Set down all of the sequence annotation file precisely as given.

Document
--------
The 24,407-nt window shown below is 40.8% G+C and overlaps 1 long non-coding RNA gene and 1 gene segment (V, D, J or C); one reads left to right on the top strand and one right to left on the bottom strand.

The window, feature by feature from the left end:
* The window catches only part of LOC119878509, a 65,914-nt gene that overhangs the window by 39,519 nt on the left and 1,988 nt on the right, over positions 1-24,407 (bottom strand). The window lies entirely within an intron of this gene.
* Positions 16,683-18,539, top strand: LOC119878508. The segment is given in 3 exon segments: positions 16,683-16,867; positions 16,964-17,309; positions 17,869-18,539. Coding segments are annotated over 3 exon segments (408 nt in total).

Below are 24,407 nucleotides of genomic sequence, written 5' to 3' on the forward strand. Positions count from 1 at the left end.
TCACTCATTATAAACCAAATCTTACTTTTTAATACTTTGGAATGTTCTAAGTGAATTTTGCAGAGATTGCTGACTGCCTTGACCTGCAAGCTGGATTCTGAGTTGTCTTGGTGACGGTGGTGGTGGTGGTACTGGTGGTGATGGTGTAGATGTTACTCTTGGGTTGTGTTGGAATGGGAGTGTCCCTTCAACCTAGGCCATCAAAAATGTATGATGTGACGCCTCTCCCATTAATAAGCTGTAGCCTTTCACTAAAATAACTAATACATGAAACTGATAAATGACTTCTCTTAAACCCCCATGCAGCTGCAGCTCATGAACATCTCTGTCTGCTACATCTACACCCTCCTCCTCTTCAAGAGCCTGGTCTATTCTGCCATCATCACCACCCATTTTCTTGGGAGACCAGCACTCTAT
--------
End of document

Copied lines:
The 24,407-nt window shown below is 40.8% G+C and overlaps 1 long non-coding RNA gene and 1 gene segment (V, D, J or C); one reads left to right on the top strand and one right to left on the bottom strand.

The window, feature by feature from the left end:
* The window catches only part of LOC119878509, a 65,914-nt gene that overhangs the window by 39,519 nt on the left and 1,988 nt on the right, over positions 1-24,407 (bottom strand). The window lies entirely within an intron of this gene.
* Positions 16,683-18,539, top strand: LOC119878508. The segment is given in 3 exon segments: positions 16,683-16,867; positions 16,964-17,309; positions 17,869-18,539. Coding segments are annotated over 3 exon segments (408 nt in total).

Below are 24,407 nucleotides of genomic sequence, written 5' to 3' on the forward strand. Positions count from 1 at the left end.
TCACTCATTATAAACCAAATCTTACTTTTTAATACTTTGGAATGTTCTAAGTGAATTTTGCAGAGATTGCTGACTGCCTTGACCTGCAAGCTGGATTCTGAGTTGTCTTGGTGACGGTGGTGGTGGTGGTACTGGTGGTGATGGTGTAGATGTTACTCTTGGGTTGTGTTGGAATGGGAGTGTCCCTTCAACCTAGGCCATCAAAAATGTATGATGTGACGCCTCTCCCATTAATAAGCTGTAGCCTTTCACTAAAATAACTAATACATGAAACTGATAAATGACTTCTCTTAAACCCCCATGCAGCTGCAGCTCATGAACATCTCTGTCTGCTACATCTACACCCTCCTCCTCTTCAAGAGCCTGGTCTATTCTGCCATCATCACCACCCATTTTCTTGGGAGACCAGCACTCTAT